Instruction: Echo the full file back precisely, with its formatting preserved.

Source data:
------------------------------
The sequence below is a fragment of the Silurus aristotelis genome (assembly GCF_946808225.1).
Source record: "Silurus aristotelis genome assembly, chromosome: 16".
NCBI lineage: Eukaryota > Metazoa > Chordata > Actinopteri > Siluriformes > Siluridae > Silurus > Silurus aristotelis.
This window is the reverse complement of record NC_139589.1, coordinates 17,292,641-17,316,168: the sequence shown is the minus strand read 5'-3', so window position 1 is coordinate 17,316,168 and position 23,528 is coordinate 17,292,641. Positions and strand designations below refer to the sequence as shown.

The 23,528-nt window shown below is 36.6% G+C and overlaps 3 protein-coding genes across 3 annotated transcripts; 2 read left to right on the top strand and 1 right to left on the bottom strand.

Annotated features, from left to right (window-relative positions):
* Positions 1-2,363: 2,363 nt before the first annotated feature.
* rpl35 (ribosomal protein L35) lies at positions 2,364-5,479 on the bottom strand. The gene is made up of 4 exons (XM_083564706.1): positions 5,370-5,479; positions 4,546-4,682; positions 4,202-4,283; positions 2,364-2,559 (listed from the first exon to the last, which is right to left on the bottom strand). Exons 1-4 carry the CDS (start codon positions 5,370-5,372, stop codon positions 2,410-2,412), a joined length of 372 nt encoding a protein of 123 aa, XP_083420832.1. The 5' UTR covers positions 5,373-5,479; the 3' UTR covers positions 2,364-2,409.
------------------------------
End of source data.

The sequence below is a fragment of the Silurus aristotelis genome (assembly GCF_946808225.1).
Source record: "Silurus aristotelis genome assembly, chromosome: 16".
NCBI lineage: Eukaryota > Metazoa > Chordata > Actinopteri > Siluriformes > Siluridae > Silurus > Silurus aristotelis.
This window is the reverse complement of record NC_139589.1, coordinates 17,292,641-17,316,168: the sequence shown is the minus strand read 5'-3', so window position 1 is coordinate 17,316,168 and position 23,528 is coordinate 17,292,641. Positions and strand designations below refer to the sequence as shown.

The 23,528-nt window shown below is 36.6% G+C and overlaps 3 protein-coding genes across 3 annotated transcripts; 2 read left to right on the top strand and 1 right to left on the bottom strand.

Annotated features, from left to right (window-relative positions):
* Positions 1-2,363: 2,363 nt before the first annotated feature.
* rpl35 (ribosomal protein L35) lies at positions 2,364-5,479 on the bottom strand. The gene is made up of 4 exons (XM_083564706.1): positions 5,370-5,479; positions 4,546-4,682; positions 4,202-4,283; positions 2,364-2,559 (listed from the first exon to the last, which is right to left on the bottom strand). Exons 1-4 carry the CDS (start codon positions 5,370-5,372, stop codon positions 2,410-2,412), a joined length of 372 nt encoding a protein of 123 aa, XP_083420832.1. The 5' UTR covers positions 5,373-5,479; the 3' UTR covers positions 2,364-2,409.